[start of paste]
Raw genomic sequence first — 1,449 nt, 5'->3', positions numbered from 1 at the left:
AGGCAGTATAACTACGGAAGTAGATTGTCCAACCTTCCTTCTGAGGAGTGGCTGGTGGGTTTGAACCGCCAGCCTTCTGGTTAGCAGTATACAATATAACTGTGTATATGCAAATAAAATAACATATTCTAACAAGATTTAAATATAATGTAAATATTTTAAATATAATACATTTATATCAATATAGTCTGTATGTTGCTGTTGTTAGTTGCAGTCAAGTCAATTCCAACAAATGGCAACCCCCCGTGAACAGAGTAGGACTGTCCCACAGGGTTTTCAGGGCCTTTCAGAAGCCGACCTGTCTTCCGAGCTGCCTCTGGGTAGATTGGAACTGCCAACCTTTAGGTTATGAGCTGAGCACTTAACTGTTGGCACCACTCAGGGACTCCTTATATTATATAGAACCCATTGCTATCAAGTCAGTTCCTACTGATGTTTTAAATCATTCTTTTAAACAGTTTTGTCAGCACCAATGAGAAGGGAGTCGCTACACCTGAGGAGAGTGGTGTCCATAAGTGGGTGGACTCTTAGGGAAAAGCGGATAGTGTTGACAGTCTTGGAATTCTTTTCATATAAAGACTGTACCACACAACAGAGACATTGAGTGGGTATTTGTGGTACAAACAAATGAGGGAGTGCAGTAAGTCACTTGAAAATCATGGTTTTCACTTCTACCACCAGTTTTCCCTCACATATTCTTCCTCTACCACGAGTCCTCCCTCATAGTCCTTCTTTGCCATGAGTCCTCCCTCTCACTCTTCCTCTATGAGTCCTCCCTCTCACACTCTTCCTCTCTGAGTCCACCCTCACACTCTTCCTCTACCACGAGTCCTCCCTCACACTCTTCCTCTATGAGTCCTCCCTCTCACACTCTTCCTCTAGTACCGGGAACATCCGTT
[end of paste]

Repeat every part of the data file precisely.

Raw genomic sequence first — 1,449 nt, 5'->3', positions numbered from 1 at the left:
AGGCAGTATAACTACGGAAGTAGATTGTCCAACCTTCCTTCTGAGGAGTGGCTGGTGGGTTTGAACCGCCAGCCTTCTGGTTAGCAGTATACAATATAACTGTGTATATGCAAATAAAATAACATATTCTAACAAGATTTAAATATAATGTAAATATTTTAAATATAATACATTTATATCAATATAGTCTGTATGTTGCTGTTGTTAGTTGCAGTCAAGTCAATTCCAACAAATGGCAACCCCCCGTGAACAGAGTAGGACTGTCCCACAGGGTTTTCAGGGCCTTTCAGAAGCCGACCTGTCTTCCGAGCTGCCTCTGGGTAGATTGGAACTGCCAACCTTTAGGTTATGAGCTGAGCACTTAACTGTTGGCACCACTCAGGGACTCCTTATATTATATAGAACCCATTGCTATCAAGTCAGTTCCTACTGATGTTTTAAATCATTCTTTTAAACAGTTTTGTCAGCACCAATGAGAAGGGAGTCGCTACACCTGAGGAGAGTGGTGTCCATAAGTGGGTGGACTCTTAGGGAAAAGCGGATAGTGTTGACAGTCTTGGAATTCTTTTCATATAAAGACTGTACCACACAACAGAGACATTGAGTGGGTATTTGTGGTACAAACAAATGAGGGAGTGCAGTAAGTCACTTGAAAATCATGGTTTTCACTTCTACCACCAGTTTTCCCTCACATATTCTTCCTCTACCACGAGTCCTCCCTCATAGTCCTTCTTTGCCATGAGTCCTCCCTCTCACTCTTCCTCTATGAGTCCTCCCTCTCACACTCTTCCTCTCTGAGTCCACCCTCACACTCTTCCTCTACCACGAGTCCTCCCTCACACTCTTCCTCTATGAGTCCTCCCTCTCACACTCTTCCTCTAGTACCGGGAACATCCGTT